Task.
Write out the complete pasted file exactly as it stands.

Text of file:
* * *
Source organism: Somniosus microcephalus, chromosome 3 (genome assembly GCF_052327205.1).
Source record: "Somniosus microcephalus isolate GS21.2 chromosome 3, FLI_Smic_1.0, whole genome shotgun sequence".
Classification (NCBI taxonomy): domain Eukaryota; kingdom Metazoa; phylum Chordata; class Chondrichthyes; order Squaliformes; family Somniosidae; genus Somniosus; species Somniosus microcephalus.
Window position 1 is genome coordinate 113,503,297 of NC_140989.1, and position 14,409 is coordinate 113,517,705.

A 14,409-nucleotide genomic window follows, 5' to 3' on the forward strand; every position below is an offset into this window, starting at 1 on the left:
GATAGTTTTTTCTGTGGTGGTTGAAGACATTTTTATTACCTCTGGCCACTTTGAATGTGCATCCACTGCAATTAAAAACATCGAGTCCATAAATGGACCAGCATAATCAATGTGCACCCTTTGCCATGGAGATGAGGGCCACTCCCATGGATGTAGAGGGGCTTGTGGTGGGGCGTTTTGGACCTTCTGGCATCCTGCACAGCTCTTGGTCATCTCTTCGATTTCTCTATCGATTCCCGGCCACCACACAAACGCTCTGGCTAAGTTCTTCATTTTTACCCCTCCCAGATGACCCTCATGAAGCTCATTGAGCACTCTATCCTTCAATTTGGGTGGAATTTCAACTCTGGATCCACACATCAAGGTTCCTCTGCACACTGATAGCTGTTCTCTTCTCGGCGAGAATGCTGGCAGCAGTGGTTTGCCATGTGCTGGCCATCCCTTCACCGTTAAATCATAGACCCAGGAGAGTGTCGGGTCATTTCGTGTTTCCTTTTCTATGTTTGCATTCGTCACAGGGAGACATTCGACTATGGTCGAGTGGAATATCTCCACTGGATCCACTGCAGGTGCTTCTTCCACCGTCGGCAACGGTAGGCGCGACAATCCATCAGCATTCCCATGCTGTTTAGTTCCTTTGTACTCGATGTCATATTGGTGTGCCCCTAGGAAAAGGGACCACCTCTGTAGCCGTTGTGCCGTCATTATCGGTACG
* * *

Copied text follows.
Source organism: Somniosus microcephalus, chromosome 3 (genome assembly GCF_052327205.1).
Source record: "Somniosus microcephalus isolate GS21.2 chromosome 3, FLI_Smic_1.0, whole genome shotgun sequence".
Classification (NCBI taxonomy): domain Eukaryota; kingdom Metazoa; phylum Chordata; class Chondrichthyes; order Squaliformes; family Somniosidae; genus Somniosus; species Somniosus microcephalus.
Window position 1 is genome coordinate 113,503,297 of NC_140989.1, and position 14,409 is coordinate 113,517,705.

A 14,409-nucleotide genomic window follows, 5' to 3' on the forward strand; every position below is an offset into this window, starting at 1 on the left:
GATAGTTTTTTCTGTGGTGGTTGAAGACATTTTTATTACCTCTGGCCACTTTGAATGTGCATCCACTGCAATTAAAAACATCGAGTCCATAAATGGACCAGCATAATCAATGTGCACCCTTTGCCATGGAGATGAGGGCCACTCCCATGGATGTAGAGGGGCTTGTGGTGGGGCGTTTTGGACCTTCTGGCATCCTGCACAGCTCTTGGTCATCTCTTCGATTTCTCTATCGATTCCCGGCCACCACACAAACGCTCTGGCTAAGTTCTTCATTTTTACCCCTCCCAGATGACCCTCATGAAGCTCATTGAGCACTCTATCCTTCAATTTGGGTGGAATTTCAACTCTGGATCCACACATCAAGGTTCCTCTGCACACTGATAGCTGTTCTCTTCTCGGCGAGAATGCTGGCAGCAGTGGTTTGCCATGTGCTGGCCATCCCTTCACCGTTAAATCATAGACCCAGGAGAGTGTCGGGTCATTTCGTGTTTCCTTTTCTATGTTTGCATTCGTCACAGGGAGACATTCGACTATGGTCGAGTGGAATATCTCCACTGGATCCACTGCAGGTGCTTCTTCCACCGTCGGCAACGGTAGGCGCGACAATCCATCAGCATTCCCATGCTGTTTAGTTCCTTTGTACTCGATGTCATATTGGTGTGCCCCTAGGAAAAGGGACCACCTCTGTAGCCGTTGTGCCGTCATTATCGGTACG